David Alvord Becker was a dedicated member of the American Society of Parasitologists and a charter member of the Southwestern Association of Parasitologists (SWAP).  He received his Ph.D. at the University of Nebraska under the tutelage of Dr. Harold W. Manter and accepted faculty position at the University of Arkansas, where he rose to the rank of professor. He was widely recognized at the University of Arkansas for his lucid and stimulating lectures. His parasitology courses attracted undergraduate and graduate students alike and his courses were always enrolled to the maximum allowed by the Department of Zoology.

Dave was best known and appreciated for his devotion to his students and the warm family atmosphere that was characteristic of his laboratory.  Together with his loving wife, Jeanie, Dave would look for any excuse to host a party to bring the students and their families together.  A Becker party would begin with a round of Old Milwaukee beer (Dave appreciated the fact that Old Milwaukee was cheaper than Budweiser and that the cans contained 14 ounces instead of the conventional 12 ounces!).  The family room at the Becker home contained one of the largest toy boxes known to humanity.  Graduate students’ children quickly learned to head straight for the toy box where they would be joined by Dave’s teenage daughter Barbi who loved children almost as much as Dave.  Former students recall with great fondness watching the Razorbacks or the Kansas City Royals (Dave’s adopted home team) on television while dining on “Becker Burgers”.  Jeanie was a surrogate mother for students and their spouses. She offered advice on pediatricians, schools, and where to get the best prices on household necessities.  In short, Dave and Jeanie opened their hearts and home to students. They were role models of the highest order.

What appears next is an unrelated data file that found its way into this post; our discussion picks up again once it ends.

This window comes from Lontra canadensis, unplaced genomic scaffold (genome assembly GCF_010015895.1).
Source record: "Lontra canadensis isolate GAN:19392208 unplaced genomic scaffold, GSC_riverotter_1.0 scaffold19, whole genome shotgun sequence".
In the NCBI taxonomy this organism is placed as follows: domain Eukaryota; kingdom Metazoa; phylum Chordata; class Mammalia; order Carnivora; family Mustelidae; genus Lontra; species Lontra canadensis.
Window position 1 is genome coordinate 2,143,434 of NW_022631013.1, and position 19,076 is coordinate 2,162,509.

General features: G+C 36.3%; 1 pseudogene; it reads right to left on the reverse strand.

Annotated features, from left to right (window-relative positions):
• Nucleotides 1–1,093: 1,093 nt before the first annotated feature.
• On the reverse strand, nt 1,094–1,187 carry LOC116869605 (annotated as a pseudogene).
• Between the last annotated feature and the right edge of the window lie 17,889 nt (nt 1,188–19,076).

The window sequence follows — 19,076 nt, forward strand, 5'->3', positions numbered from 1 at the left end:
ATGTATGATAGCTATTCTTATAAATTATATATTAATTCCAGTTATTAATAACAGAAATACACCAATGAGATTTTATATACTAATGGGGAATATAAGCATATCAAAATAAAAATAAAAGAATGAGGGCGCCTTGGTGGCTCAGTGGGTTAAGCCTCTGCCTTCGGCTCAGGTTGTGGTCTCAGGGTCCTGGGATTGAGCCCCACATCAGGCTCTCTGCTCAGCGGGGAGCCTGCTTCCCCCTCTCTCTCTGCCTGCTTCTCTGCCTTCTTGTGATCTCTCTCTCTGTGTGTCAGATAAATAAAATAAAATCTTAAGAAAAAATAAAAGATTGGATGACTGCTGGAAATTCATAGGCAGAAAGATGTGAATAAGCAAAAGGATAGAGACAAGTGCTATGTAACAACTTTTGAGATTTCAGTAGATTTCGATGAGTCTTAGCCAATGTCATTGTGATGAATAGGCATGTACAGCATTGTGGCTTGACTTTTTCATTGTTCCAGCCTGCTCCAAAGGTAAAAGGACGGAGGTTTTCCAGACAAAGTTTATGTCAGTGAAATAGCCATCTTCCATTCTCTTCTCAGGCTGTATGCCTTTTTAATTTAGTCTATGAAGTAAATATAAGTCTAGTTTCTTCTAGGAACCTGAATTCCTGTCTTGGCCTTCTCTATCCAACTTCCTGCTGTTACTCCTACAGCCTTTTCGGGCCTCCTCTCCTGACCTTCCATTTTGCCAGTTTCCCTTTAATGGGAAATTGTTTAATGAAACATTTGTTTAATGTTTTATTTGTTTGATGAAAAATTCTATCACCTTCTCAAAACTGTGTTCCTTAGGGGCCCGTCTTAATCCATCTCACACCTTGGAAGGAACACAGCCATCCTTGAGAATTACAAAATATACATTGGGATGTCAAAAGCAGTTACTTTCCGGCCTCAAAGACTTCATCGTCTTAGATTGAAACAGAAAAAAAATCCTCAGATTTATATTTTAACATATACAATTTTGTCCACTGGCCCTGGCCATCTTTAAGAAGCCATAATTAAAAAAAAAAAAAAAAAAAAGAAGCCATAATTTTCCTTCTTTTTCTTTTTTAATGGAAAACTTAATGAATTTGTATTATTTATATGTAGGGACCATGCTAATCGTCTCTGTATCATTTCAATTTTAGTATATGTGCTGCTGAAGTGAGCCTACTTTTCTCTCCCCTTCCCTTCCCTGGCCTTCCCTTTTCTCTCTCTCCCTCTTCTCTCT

Dave was a dedicated member of SWAP. In addition to being a charter member, he served as Secretary/Treasurer from 1977-1980. (He was always one of the first to arrive on Thursday afternoon and usually the last to leave on Saturday.)  He had a particular affection for graduate students and was always eager to offer advice and words of encouragement, especially to students preparing for their first oral presentation of a scientific paper.  Thus, it is particularly appropriate that Dave’s presence will continue to be felt at SWAP and that deserving graduate students will be the beneficiaries of his devotion to our organization.

Marc Dresden was a faculty member in the biochemistry department at Baylor College of Medicine for 20 years following his post doctoral days at Harvard. In that time he published extensively on Schistosome proteolytic enzymes and trained a multitude of graduate students and post-doc’s.

He was taken from us in 1990 at the much too early age of 51 by colon cancer.  Those of us who knew him would testify to his being an exceptional teacher, a loyal friend, and a gentle and caring human being.

Marc was a longtime member and supporter of SWAP and a valued colleague of many here tonight.  I have no doubt that he would be most pleased to be memorialized in this special way.


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